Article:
Riots have broken out in Baltimore in response to the death of Freddie Gray, who died due to injuries he received while being transported in a police van. Gray was not buckled in, but was in handcuffs and leg irons, and may have been given a “rough ride,” meaning the police van was driven with […]
I’m a bit late with this announcement, but Bill Hirstein, Tyler Fagan and I are thrilled to be recipients of a Philosophy of Self-Control sub-grant for the 2015-2016 academic year. The Philosophy and Science of Self-Control project is funded by the Templeton Foundation and headed by Al Mele (Florida State University). You can read all […]
Here is the poster for the talk I’ll be giving to the Mind and Moral Psychology Working Group (University of Michigan) in a week or so. All are welcome!
CALL FOR PAPERS Philosophy, law and neuroscience. Paradigms of mens rea: the voluntariness criterion in the criminal law 8 – 9 June 2015 | EUI | Florence, Italy THE CONFERENCE – Cognitive capacity is the ability to understand what the law requires. Volitional capacity is the ability or power to conform one’s actions to the […]
I gave a talk at a fantastic neurolaw conference this past weekend in Atlanta, organized by the incomparable Nicole Vincent. I wasn’t super excited about the topic of my talk – chemical castration – because I’ve been criticizing the practice for years from different perspectives, with only marginal success. However, this time I decided to take […]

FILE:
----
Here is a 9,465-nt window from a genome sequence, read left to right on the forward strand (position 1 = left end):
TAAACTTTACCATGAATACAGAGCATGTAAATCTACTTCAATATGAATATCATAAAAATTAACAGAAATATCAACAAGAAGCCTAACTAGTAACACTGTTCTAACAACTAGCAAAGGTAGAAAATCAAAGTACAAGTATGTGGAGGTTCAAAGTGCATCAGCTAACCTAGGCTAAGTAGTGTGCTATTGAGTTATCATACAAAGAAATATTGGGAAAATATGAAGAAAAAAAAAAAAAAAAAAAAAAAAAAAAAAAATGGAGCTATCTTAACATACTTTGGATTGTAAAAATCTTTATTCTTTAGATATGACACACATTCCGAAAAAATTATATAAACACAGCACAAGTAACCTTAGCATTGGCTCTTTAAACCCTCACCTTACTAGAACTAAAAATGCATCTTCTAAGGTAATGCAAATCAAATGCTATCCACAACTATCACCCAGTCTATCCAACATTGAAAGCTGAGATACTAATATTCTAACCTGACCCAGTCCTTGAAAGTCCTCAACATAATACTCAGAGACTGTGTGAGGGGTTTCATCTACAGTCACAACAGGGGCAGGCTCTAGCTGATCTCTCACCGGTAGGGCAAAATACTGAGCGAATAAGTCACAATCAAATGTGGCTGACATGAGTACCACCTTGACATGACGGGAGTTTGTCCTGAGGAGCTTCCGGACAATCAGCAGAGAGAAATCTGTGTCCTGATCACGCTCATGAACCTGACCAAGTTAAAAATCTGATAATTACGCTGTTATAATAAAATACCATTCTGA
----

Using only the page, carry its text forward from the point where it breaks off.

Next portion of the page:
My interview with Richard Marshall can be found here. Richard asked some very sophisticated questions. It was a surprisingly difficult but rewarding exercise trying to explain my body of work (such as it is) and world view to a general audience.
My newest paper, which examines Stephen Morse’s adherence to non-reductivism in light of his theory of legal responsibility, has been published in Criminal Law & Philosophy. The paper is near and dear to my heart, partly because in writing it I was forced to admit to myself that I am a non-eliminative reductivist. I argue […]